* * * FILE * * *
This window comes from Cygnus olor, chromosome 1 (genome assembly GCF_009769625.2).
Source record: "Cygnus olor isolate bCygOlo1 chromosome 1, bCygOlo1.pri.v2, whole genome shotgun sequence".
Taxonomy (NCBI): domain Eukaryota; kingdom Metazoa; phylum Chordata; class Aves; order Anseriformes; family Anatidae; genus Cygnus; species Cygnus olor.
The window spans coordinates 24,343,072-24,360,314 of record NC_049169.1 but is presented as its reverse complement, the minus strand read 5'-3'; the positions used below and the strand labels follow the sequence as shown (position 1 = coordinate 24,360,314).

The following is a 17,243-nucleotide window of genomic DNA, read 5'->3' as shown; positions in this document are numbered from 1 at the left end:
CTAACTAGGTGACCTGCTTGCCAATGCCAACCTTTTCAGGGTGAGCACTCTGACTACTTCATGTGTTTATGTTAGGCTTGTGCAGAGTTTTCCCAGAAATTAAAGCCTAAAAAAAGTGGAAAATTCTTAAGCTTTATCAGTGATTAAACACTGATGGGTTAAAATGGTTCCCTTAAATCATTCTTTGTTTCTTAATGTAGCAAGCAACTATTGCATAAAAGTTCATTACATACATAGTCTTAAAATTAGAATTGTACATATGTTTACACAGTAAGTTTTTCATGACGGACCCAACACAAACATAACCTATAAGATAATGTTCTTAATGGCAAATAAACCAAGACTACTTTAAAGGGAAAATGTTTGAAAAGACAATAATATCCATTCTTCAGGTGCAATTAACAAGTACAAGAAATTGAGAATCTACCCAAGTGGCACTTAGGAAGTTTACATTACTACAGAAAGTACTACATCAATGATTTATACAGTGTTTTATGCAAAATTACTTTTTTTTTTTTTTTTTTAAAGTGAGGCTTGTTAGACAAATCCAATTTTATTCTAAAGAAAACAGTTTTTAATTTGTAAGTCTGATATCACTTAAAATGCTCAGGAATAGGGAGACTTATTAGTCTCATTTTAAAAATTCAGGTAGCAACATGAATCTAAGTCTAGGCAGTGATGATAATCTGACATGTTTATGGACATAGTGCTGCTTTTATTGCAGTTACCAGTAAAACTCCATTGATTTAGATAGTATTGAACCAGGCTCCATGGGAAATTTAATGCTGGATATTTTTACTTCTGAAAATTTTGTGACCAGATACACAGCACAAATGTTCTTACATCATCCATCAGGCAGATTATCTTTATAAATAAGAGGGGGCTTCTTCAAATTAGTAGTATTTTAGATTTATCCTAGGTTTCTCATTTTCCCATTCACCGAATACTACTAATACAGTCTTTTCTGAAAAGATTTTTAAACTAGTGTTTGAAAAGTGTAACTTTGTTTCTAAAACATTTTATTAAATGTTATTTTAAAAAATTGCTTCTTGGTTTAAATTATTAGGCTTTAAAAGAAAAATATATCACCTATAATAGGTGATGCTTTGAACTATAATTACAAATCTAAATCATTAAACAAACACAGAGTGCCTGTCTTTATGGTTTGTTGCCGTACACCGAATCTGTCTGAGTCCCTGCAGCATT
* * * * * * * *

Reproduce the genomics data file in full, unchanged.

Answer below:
This window comes from Cygnus olor, chromosome 1 (genome assembly GCF_009769625.2).
Source record: "Cygnus olor isolate bCygOlo1 chromosome 1, bCygOlo1.pri.v2, whole genome shotgun sequence".
Taxonomy (NCBI): domain Eukaryota; kingdom Metazoa; phylum Chordata; class Aves; order Anseriformes; family Anatidae; genus Cygnus; species Cygnus olor.
The window spans coordinates 24,343,072-24,360,314 of record NC_049169.1 but is presented as its reverse complement, the minus strand read 5'-3'; the positions used below and the strand labels follow the sequence as shown (position 1 = coordinate 24,360,314).

The following is a 17,243-nucleotide window of genomic DNA, read 5'->3' as shown; positions in this document are numbered from 1 at the left end:
CTAACTAGGTGACCTGCTTGCCAATGCCAACCTTTTCAGGGTGAGCACTCTGACTACTTCATGTGTTTATGTTAGGCTTGTGCAGAGTTTTCCCAGAAATTAAAGCCTAAAAAAAGTGGAAAATTCTTAAGCTTTATCAGTGATTAAACACTGATGGGTTAAAATGGTTCCCTTAAATCATTCTTTGTTTCTTAATGTAGCAAGCAACTATTGCATAAAAGTTCATTACATACATAGTCTTAAAATTAGAATTGTACATATGTTTACACAGTAAGTTTTTCATGACGGACCCAACACAAACATAACCTATAAGATAATGTTCTTAATGGCAAATAAACCAAGACTACTTTAAAGGGAAAATGTTTGAAAAGACAATAATATCCATTCTTCAGGTGCAATTAACAAGTACAAGAAATTGAGAATCTACCCAAGTGGCACTTAGGAAGTTTACATTACTACAGAAAGTACTACATCAATGATTTATACAGTGTTTTATGCAAAATTACTTTTTTTTTTTTTTTTTTAAAGTGAGGCTTGTTAGACAAATCCAATTTTATTCTAAAGAAAACAGTTTTTAATTTGTAAGTCTGATATCACTTAAAATGCTCAGGAATAGGGAGACTTATTAGTCTCATTTTAAAAATTCAGGTAGCAACATGAATCTAAGTCTAGGCAGTGATGATAATCTGACATGTTTATGGACATAGTGCTGCTTTTATTGCAGTTACCAGTAAAACTCCATTGATTTAGATAGTATTGAACCAGGCTCCATGGGAAATTTAATGCTGGATATTTTTACTTCTGAAAATTTTGTGACCAGATACACAGCACAAATGTTCTTACATCATCCATCAGGCAGATTATCTTTATAAATAAGAGGGGGCTTCTTCAAATTAGTAGTATTTTAGATTTATCCTAGGTTTCTCATTTTCCCATTCACCGAATACTACTAATACAGTCTTTTCTGAAAAGATTTTTAAACTAGTGTTTGAAAAGTGTAACTTTGTTTCTAAAACATTTTATTAAATGTTATTTTAAAAAATTGCTTCTTGGTTTAAATTATTAGGCTTTAAAAGAAAAATATATCACCTATAATAGGTGATGCTTTGAACTATAATTACAAATCTAAATCATTAAACAAACACAGAGTGCCTGTCTTTATGGTTTGTTGCCGTACACCGAATCTGTCTGAGTCCCTGCAGCATT